Here at Fox Valley Hematology & Oncology, we offer the advanced technology of Genius™ 3D MAMMOGRAPHY™. Genius™ 3D MAMMOGRAPHY™ provides a more accurate exam to better detect breast cancer at an earlier stage and help reduce unnecessary callbacks.

What is a mammogram?

A mammogram is an x-ray image of your breasts used to screen for breast cancer. Mammograms play a key role in early detection and help decrease breast cancer deaths by finding cancers at an early stage.  A radiologist, trained to read mammograms, studies the images for signs of breast cancer.

Getting a mammogram

When you arrive the technologist will bring you back to a changing room to change into a gown and ask you a few questions regarding your medical history. Please do not wear any deodorant, lotions, or powders on your breasts or underarms the day of your mammogram. The technologist will bring you into the mammogram suite where your exam will take place. During a mammogram, your breasts are compressed to spread out the breast tissue. An x-ray captures black-and-white images of your breasts that are displayed on a computer screen.  Mammograms can take anywhere from 10-15 minutes. Your exam will be read by the radiologist the same day that it was completed. For most women, the results of a mammogram will show no signs of breast cancer.

If for any reason we would need additional imaging or testing, you will be called the same day to have that scheduled.  If your exam is normal, you will receive a letter in the mail.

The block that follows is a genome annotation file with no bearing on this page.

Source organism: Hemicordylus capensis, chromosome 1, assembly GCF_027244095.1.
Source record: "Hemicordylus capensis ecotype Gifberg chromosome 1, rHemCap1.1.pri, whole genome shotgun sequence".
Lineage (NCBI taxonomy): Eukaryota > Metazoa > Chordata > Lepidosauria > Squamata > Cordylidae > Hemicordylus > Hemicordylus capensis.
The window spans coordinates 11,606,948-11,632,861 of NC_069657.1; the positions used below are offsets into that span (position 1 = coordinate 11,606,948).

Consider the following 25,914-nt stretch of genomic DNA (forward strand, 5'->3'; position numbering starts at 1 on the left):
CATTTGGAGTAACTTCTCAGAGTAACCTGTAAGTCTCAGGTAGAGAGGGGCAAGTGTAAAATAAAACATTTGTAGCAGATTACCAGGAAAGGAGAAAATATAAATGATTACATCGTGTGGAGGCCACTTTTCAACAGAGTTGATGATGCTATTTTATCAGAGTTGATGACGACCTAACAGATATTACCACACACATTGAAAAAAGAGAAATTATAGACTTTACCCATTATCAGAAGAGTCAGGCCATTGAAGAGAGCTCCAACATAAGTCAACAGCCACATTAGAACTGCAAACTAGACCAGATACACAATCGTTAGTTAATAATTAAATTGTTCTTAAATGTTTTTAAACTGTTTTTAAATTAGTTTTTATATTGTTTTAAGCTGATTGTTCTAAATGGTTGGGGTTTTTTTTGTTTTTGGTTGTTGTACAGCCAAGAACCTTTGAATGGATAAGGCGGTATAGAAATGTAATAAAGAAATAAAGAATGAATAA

If you have had prior imaging out of the area, please let the person scheduling your exam know so that we can request those images for the radiologist to use for comparison.

How is mammography used?

Screening

Screening Mammograms are used to find breast cancer in a person who does not have any warning signs or symptoms. The American College for Radiology recommends a screening mammograms yearly starting at age 40 and continuing for as long as a woman is in good health.

Diagnostic

A diagnostic mammogram is used for many reasons.  If you are having any symptoms with your breasts, such as breast pain, lumps, skin changes, nipple discharge or puckering, your doctor may recommend a diagnostic mammogram, followed by a breast ultrasound.  These images will be checked by the radiologist immediately to determine the next steps.

Your physician can help determine how often you should have a mammogram, depending on your age and your risk of breast cancer.

If the radiologist determines that a biopsy is needed, it can be performed right here at Fox Valley Hematology & Oncology.  We offer 3D Stereotactic breast biopsies, as well as Ultrasound-guided biopsies.

Risks/Limitations:

The dose for mammography is very low and within FDA guidelines. For most women the benefits of regular mammograms outweigh the risks posed by this amount of radiation.

The breasts of younger women contain more glands and ligaments than those of older women, resulting in dense breast tissue that can obscure signs of cancer. With age, breast tissue becomes less dense and has fewer glands, making it easier to interpret and detect changes on mammograms.

Not all cancers show up on a mammogram.